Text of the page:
The ARAM gallery agreed to host my first solo exhibition in September 2017 during London Design Festival. At that time I had 5 months to create the entire exhibition. This process included generating a concept for the show, creating all exhibits as well as making a publication.
The concept of the exhibition was to present a range of new products for an experimental, ‘open plan’ living space. The space itself was ‘zoned’ into areas relating to domestic activities such as: playing, resting, dressing and hosting. I intended to design new work for this purpose. New products had to be designed relating to each domestic activity. Every object for the show had to be new and made by myself.
The title of the exhibition was ‘Making A Living’. Overall, the show consisted of two bodies of work produced in two locations: my East London studio and my family’s workshop in Inverness, California. In London, I tried to refine my additive design process and assembled a series of products that employ new construction techniques and materials. Almost all pieces were furniture which was in keeping with the concept to create a ‘living space’ resembling an open plan apartment. All objects were designed in a way that they can be remade, either on commission basis though private clients or potentially being produced by a furniture manufacturer.
In California, I challenged himself to make a wooden object a day for one month. Using local materials and four tools, I carved a collection of surprising pieces that are the result of an intuitive approach to making. I applied a subtractive approach to this body of work which means for one month I would start with a chunk of material in the morning and had to complete the object by the evening. I was mainly interested in the collective body of work rather than the individual pieces themselves.
It was my intention NOT to think about the function of the outcome which stands in stark contrast to my approach of making and designing in London. ‘Making a Living’ brought together both sets of work, including almost 30 new handmade objects ranging from designs for production to one-offs.
The exhibition was very well received during London Design Festival and was very popular equally with students, industry professionals as well as press representatives. As a result of committing to the exhibition new opportunities for me as a designer came up. Individual pieces have been sold to private clients. Other pieces have made it into other group shows.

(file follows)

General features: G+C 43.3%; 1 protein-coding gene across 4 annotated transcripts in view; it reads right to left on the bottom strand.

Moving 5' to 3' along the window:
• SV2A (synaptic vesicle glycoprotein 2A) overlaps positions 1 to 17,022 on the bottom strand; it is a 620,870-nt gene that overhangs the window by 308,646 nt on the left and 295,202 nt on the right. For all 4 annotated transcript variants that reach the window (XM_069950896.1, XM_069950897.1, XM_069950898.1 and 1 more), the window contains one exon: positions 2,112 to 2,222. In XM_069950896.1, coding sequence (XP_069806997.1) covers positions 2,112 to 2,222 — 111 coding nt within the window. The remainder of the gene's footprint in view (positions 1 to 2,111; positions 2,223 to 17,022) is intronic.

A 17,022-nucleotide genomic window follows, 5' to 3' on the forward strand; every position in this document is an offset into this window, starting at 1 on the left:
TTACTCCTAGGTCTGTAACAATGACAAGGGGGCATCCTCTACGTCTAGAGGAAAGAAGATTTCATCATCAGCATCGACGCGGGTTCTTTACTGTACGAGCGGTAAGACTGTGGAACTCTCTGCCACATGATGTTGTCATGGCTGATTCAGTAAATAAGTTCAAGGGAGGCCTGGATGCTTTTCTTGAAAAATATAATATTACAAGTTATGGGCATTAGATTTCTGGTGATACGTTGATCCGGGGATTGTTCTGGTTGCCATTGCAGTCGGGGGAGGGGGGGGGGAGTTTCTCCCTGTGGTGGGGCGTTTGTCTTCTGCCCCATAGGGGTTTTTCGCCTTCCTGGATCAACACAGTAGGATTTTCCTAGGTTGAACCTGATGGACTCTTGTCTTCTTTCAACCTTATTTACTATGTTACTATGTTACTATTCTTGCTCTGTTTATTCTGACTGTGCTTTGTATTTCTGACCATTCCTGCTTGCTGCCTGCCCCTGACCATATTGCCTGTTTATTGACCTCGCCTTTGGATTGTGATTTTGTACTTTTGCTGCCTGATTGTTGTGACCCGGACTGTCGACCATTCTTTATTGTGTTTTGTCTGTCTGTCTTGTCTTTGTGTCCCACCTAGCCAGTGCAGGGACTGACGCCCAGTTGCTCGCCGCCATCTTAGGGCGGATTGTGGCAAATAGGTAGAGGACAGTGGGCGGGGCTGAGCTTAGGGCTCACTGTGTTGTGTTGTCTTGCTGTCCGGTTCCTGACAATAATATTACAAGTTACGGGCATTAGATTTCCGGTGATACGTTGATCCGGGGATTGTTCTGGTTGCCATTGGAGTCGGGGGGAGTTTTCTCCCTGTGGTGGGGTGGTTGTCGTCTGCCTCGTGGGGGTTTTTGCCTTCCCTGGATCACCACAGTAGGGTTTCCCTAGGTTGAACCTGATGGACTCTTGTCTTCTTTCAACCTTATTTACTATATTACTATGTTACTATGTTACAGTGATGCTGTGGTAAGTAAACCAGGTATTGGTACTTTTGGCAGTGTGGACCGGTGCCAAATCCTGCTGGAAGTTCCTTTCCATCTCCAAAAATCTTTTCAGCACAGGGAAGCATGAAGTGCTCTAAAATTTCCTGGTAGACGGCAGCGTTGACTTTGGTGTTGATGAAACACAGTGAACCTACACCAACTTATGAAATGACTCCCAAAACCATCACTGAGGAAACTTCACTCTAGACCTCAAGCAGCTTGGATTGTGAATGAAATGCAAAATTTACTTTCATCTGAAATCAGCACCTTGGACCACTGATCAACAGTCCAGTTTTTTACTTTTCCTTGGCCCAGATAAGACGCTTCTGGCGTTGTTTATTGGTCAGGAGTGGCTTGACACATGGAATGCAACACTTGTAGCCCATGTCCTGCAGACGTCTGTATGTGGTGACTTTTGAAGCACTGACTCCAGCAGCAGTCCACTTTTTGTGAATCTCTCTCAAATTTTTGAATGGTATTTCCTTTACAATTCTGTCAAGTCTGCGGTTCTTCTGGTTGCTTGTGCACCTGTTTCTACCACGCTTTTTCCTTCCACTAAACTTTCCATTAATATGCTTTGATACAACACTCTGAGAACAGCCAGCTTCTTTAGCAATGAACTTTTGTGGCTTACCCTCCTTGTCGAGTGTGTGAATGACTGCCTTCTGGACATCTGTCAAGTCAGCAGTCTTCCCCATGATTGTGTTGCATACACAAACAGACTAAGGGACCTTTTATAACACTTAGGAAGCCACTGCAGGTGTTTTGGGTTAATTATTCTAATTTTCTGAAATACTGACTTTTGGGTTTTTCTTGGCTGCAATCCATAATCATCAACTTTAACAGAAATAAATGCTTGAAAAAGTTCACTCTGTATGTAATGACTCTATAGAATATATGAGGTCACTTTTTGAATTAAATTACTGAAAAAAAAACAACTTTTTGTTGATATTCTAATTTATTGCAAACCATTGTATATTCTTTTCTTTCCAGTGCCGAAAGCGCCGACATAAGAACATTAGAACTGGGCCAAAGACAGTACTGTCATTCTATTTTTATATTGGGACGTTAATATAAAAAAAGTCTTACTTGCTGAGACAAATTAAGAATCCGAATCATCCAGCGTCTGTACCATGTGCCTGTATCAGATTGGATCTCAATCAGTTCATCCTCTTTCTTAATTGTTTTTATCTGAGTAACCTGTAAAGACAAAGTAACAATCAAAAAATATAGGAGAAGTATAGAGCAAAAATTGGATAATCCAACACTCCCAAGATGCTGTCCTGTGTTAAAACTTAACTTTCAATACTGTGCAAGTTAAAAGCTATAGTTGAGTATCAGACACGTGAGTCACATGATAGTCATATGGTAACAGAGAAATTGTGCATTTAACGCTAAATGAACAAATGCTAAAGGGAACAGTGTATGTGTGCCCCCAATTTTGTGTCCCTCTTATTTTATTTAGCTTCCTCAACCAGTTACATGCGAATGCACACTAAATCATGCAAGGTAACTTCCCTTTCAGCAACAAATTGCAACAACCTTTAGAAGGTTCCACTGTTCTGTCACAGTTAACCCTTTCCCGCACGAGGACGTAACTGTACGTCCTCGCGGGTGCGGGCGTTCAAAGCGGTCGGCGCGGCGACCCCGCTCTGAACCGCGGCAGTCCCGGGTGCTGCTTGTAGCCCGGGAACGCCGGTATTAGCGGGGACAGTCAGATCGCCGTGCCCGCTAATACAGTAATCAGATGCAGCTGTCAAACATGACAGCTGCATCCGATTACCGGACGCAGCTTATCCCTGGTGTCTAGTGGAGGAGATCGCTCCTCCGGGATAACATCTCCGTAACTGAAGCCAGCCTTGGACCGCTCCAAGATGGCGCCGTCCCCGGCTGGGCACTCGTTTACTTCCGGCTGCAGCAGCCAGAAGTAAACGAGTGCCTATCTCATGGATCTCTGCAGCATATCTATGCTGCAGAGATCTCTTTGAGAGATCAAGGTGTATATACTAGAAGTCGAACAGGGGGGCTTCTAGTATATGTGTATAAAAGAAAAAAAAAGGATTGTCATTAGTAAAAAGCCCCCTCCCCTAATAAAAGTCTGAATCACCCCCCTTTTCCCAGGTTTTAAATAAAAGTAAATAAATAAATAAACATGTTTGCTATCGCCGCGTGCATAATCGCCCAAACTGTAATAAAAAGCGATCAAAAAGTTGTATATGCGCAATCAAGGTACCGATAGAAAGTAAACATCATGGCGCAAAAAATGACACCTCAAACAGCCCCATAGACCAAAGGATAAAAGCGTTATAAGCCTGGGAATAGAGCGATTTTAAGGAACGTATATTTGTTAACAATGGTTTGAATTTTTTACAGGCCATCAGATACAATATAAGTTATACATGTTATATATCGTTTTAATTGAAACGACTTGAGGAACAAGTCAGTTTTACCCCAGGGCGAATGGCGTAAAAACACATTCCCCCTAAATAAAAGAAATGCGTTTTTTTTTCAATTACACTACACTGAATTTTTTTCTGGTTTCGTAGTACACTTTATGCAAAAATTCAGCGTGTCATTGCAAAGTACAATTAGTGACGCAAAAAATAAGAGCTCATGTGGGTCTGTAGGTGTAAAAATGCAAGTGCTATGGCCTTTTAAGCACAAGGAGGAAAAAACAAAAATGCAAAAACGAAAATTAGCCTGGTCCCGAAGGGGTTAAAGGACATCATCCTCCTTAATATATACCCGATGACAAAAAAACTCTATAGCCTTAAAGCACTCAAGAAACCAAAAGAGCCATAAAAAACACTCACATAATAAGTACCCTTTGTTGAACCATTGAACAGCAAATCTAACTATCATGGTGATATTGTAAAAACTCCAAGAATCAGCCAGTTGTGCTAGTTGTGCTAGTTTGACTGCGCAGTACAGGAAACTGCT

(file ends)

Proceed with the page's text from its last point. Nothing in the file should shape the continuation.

The interesting bit about the invitation to participate in this show is that I extended this body of work, particularly for this show. In a way, it really has driven my practice into a more craft-based direction. Several other pieces of the ‘American body of work’ will be presented at another Gallery in San Francisco called DZINE. It is another group show and my work will be shown there next to other Artists. This is interesting since the wood carvings are perceived as Art in this particular show. I never really considered myself an artist, more a designer, but interestingly this particular body of work seems to be bridging both worlds.
Additionally, I am working with another American gallery to try and make the entire ‘Making A Living’ exhibition travel to California in order to bring it closer to a different audience.
Overall, having had the opportunity to commit to this solo show created numerous avenues for my practice to explore. It was a great platform for me to show off my work and skills but equally important allowed me to branch off into a new territory with my work.
All outcomes which were part of the exhibition are really only starting points of longer projects which will develop further in the future.
Without the financial support of the Arts Foundation none of these opportunities would have been possible. I am very grateful for the Arts Foundation’s support. It developed my career as a designer further and at the same time pushed my design practice into unforeseen directions. I can’ t ever be thankful enough for the support. Many thanks.